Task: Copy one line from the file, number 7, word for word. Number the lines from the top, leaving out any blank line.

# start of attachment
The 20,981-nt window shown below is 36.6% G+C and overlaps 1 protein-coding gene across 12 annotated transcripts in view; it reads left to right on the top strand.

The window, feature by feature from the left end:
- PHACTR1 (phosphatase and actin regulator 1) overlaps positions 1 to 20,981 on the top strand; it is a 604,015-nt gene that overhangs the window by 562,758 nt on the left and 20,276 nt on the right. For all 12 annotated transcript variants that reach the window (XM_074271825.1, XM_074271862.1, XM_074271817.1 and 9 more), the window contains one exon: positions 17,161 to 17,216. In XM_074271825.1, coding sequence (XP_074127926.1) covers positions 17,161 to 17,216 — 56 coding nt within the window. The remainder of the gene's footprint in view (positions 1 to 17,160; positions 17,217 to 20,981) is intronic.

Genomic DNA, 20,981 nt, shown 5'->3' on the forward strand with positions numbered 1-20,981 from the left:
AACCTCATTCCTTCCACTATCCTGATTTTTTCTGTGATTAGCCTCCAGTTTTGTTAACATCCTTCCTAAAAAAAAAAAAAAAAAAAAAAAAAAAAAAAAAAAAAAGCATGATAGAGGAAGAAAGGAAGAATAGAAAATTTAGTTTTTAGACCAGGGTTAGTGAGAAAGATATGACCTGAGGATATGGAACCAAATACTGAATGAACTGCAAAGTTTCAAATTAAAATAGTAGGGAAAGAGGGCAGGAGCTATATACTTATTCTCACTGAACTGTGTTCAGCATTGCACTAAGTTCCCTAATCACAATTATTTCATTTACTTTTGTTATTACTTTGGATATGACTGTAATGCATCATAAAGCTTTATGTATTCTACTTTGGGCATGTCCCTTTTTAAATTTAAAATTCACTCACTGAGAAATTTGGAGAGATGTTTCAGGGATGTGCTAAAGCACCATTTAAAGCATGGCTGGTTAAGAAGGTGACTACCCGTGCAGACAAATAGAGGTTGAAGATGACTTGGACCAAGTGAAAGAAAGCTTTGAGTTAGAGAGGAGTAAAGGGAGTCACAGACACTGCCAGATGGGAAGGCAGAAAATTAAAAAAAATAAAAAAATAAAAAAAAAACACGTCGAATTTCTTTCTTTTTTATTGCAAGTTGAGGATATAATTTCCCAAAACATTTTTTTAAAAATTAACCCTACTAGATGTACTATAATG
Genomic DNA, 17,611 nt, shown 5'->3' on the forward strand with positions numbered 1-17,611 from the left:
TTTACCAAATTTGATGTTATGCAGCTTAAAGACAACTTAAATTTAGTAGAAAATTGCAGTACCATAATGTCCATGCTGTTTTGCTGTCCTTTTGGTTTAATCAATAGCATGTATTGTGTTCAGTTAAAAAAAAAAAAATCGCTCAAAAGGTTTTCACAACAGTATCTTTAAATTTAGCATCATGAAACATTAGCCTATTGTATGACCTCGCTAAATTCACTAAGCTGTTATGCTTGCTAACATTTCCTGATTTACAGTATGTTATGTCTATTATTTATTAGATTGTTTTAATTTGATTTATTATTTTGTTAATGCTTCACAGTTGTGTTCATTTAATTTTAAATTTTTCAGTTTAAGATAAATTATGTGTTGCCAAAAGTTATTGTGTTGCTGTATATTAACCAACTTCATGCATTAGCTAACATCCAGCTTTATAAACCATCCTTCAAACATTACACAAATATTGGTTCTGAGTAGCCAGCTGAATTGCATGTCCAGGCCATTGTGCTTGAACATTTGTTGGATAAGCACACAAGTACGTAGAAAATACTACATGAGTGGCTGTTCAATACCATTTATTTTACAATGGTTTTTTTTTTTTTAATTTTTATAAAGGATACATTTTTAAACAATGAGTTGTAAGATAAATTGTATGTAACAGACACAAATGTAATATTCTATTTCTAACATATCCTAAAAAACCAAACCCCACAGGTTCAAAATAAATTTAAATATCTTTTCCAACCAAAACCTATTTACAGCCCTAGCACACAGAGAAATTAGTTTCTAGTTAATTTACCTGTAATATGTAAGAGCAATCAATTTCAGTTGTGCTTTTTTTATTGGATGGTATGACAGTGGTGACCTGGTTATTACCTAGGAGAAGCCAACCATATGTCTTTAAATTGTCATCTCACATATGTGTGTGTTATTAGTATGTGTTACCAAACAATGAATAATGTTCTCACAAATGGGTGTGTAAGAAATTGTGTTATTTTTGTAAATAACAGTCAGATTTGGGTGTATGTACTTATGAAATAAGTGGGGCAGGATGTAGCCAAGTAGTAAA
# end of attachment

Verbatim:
TTTACCAAATTTGATGTTATGCAGCTTAAAGACAACTTAAATTTAGTAGAAAATTGCAGTACCATAATGTCCATGCTGTTTTGCTGTCCTTTTGGTTTAATCAATAGCATGTATTGTGTTCAGTTAAAAAAAAAAAAATCGCTCAAAAGGTTTTCACAACAGTATCTTTAAATTTAGCATCATGAAACATTAGCCTATTGTATGACCTCGCTAAATTCACTAAGCTGTTATGCTTGCTAACATTTCCTGATTTACAGTATGTTATGTCTATTATTTATTAGATTGTTTTAATTTGATTTATTATTTTGTTAATGCTTCACAGTTGTGTTCATTTAATTTTAAATTTTTCAGTTTAAGATAAATTATGTGTTGCCAAAAGTTATTGTGTTGCTGTATATTAACCAACTTCATGCATTAGCTAACATCCAGCTTTATAAACCATCCTTCAAACATTACACAAATATTGGTTCTGAGTAGCCAGCTGAATTGCATGTCCAGGCCATTGTGCTTGAACATTTGTTGGATAAGCACACAAGTACGTAGAAAATACTACATGAGTGGCTGTTCAATACCATTTATTTTACAATGGTTTTTTTTTTTTTAATTTTTATAAAGGATACATTTTTAAACAATGAGTTGTAAGATAAATTGTATGTAACAGACACAAATGTAATATTCTATTTCTAACATATCCTAAAAAACCAAACCCCACAGGTTCAAAATAAATTTAAATATCTTTTCCAACCAAAACCTATTTACAGCCCTAGCACACAGAGAAATTAGTTTCTAGTTAATTTACCTGTAATATGTAAGAGCAATCAATTTCAGTTGTGCTTTTTTTATTGGATGGTATGACAGTGGTGACCTGGTTATTACCTAGGAGAAGCCAACCATATGTCTTTAAATTGTCATCTCACATATGTGTGTGTTATTAGTATGTGTTACCAAACAATGAATAATGTTCTCACAAATGGGTGTGTAAGAAATTGTGTTATTTTTGTAAATAACAGTCAGATTTGGGTGTATGTACTTATGAAATAAGTGGGGCAGGATGTAGCCAAGTAGTAAA